“I know how meaningful this funding will be to the young people in foster care who seek a better life,” said Assemblywoman Donna Lupardo (D-Binghamton), chairperson of the Assembly Committee on Children & Families. “I am proud that we were able to break down some of the barriers to a college education and join 22 other states who have made this a priority.”

“This is a defining moment for our state,” said Judge Judith Kaye, chair of the New York State Permanent Judicial Commission on Justice for Children. “Our government has recognized the weight of its parental and moral obligation to youth in foster care. I know that we will soon see dramatic changes in the outcomes of these vulnerable young people who are seeking stability and support.”

“This investment by the state to help enroll some of our neediest young people in college had a lot to do with showing lawmakers, through rigorous research and cost-benefit analysis, that the entire state benefits when more young people have an opportunity to obtain their college degree and find better jobs,” said David R. Jones, president and CEO of the Community Service Society, which published research demonstrating the need for this initiative. “I commend Speaker Heastie and state lawmakers for recognizing the unique challenges of being a foster youth in college, and committing funds to ensure they have the resources they need to succeed.”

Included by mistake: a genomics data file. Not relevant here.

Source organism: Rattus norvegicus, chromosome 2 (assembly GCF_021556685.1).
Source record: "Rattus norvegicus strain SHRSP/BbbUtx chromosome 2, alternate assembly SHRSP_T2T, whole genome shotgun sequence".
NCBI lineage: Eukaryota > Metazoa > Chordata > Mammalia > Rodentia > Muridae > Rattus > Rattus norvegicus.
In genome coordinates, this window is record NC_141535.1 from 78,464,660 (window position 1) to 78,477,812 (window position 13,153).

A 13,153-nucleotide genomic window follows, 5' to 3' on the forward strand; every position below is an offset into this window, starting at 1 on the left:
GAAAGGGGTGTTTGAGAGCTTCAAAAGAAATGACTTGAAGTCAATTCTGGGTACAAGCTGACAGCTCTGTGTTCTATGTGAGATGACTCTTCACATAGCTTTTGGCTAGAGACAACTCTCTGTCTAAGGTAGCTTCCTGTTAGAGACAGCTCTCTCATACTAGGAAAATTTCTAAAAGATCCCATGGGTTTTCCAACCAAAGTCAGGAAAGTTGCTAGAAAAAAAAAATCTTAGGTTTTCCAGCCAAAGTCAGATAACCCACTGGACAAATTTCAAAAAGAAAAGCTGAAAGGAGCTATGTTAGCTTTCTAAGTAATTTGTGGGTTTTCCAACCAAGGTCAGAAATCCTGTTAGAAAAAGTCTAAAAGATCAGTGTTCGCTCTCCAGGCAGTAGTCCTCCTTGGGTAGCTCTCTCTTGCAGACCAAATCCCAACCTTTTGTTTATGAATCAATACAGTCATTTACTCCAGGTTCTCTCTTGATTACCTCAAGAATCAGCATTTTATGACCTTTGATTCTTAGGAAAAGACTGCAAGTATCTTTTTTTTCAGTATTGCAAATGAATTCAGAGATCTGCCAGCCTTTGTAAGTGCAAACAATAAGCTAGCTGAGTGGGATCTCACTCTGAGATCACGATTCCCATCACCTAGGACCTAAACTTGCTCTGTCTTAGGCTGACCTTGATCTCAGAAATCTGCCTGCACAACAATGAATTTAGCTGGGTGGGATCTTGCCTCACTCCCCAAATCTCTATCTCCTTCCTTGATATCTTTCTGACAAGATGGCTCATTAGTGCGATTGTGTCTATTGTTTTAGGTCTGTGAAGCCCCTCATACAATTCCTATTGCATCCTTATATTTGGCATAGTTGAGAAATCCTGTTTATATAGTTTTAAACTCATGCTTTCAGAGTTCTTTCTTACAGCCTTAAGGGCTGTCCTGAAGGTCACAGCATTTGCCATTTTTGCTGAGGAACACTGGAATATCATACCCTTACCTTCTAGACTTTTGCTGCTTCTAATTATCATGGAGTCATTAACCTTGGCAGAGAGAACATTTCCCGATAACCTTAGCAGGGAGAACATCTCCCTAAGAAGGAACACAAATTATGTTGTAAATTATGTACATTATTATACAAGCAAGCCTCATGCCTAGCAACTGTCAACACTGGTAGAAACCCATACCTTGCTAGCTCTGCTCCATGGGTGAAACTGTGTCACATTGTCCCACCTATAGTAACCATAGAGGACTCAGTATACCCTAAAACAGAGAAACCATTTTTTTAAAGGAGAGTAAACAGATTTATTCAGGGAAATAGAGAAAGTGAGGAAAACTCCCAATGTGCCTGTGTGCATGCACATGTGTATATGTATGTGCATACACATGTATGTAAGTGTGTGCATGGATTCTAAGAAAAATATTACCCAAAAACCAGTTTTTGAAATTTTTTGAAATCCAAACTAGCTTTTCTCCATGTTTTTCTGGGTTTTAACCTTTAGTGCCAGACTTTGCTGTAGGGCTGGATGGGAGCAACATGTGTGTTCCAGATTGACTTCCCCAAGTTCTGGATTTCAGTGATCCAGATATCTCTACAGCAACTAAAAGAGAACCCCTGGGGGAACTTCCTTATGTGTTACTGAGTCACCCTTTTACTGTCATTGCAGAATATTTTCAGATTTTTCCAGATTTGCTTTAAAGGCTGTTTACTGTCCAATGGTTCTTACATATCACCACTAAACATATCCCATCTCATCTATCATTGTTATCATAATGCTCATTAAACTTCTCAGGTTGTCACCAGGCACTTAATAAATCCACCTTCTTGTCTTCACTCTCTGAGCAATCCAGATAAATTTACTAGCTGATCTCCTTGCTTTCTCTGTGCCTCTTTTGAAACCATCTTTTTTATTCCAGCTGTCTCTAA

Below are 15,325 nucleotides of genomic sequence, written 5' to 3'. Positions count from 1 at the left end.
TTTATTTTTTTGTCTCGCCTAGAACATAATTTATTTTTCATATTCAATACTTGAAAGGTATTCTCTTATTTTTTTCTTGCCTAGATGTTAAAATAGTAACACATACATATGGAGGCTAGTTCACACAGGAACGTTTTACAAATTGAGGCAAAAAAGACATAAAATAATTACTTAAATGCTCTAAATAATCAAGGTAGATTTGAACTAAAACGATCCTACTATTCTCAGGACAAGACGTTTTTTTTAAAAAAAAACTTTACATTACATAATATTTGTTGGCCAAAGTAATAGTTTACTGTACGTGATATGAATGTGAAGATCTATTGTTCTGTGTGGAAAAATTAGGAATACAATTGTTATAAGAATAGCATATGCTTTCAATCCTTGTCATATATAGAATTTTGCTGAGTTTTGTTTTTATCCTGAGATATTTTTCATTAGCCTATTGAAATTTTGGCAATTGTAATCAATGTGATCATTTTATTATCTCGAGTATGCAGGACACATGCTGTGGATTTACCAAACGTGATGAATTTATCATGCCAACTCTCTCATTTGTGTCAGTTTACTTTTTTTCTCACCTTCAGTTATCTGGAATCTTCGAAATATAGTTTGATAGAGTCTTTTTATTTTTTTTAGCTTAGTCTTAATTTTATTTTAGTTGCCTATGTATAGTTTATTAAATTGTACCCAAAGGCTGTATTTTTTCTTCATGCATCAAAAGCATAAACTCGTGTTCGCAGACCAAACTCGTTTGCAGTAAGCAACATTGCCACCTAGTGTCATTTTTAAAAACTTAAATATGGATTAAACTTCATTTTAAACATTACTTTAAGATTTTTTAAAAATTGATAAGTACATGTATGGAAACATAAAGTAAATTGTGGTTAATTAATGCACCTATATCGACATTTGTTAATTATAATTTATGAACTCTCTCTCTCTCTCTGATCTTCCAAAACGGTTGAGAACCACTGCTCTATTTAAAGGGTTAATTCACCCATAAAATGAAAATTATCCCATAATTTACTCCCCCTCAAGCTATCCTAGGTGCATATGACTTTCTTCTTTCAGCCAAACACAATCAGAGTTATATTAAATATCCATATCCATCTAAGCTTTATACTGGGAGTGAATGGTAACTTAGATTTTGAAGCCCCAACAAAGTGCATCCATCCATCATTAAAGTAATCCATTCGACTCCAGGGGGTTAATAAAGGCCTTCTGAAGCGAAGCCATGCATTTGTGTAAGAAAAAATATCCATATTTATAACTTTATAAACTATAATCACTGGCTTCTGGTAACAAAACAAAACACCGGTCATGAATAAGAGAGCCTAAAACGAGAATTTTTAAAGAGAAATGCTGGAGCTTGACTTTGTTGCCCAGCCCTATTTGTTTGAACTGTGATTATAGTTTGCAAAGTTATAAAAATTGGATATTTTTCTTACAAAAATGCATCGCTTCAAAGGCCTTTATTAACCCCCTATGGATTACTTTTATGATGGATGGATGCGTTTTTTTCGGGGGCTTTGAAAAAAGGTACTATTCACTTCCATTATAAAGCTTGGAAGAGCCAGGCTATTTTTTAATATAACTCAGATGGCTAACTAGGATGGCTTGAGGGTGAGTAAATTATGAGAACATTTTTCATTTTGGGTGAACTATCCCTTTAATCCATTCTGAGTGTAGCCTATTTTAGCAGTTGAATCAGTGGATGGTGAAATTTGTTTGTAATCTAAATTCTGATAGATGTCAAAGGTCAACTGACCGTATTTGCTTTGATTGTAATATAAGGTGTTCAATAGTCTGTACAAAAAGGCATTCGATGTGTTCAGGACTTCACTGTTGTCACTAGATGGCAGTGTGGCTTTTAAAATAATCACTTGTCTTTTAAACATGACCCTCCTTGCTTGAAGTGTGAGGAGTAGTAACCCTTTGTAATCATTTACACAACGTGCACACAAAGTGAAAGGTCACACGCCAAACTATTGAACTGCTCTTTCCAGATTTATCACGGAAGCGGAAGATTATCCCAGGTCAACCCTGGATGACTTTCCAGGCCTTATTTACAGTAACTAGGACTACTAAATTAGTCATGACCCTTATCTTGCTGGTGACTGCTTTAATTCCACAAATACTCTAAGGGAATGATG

Read the research of the Community Service Society:
Bridging the Gap: From Foster Care to College Success in New York
Fostering Independence: The Need for a Statewide Foster Youth College Success Initiative

Members of the FYSA Alliance Steering Committee are:

The Children’s Aid Society ( )
Region – New York

Council of Family & Child Caring Agencies ( )
Region – Statewide

Community Service Society of New York ( )
Region – New York

Elmcrest Children’s Center ( )
Region – Syracuse

Federation of Protestant Welfare Agencies ( )
Region – New York

Good Shepherd Services ( )
Region – New York

Graham Windham ( )
Region – New York

Hillside Family Agencies ( )
Region – Buffalo, Rochester and Syracuse

Hope for Youth ( )
Region – Nassau & Suffolk

Lawyers for Children ( )
Region – New York

New Directions for Youth & Family Services ( )
Region – Buffalo

New York State Permanent Judicial Commission on Justice for Children (
Region - Statewide

New Yorkers for Children ( )
Region – New York

Schuyler Center for Analysis and Advocacy ( )
Region – Statewide

Sheltering Arms ( )
Region- New York

Westchester Children’s Association ( )
Region – Westchester

Youth In Progress ( )
Region – Statewide

Youth Power ( )
Region – Statewide

The Children’s Aid Society is an independent, nonprofit organization established to serve the children of New York City.  Our mission is to help children in poverty to succeed and thrive. We do this by providing comprehensive supports to children and their families in targeted high-needs New York City neighborhoods. Founded in 1853, it is one of the nation’s largest and most innovative non-sectarian agencies, serving New York’s neediest children. Services are provided in community schools, neighborhood centers, health clinics and camps. For additional information, please call Anthony Ramos at (212) 949-4938/ (917) 204-8214, email or visit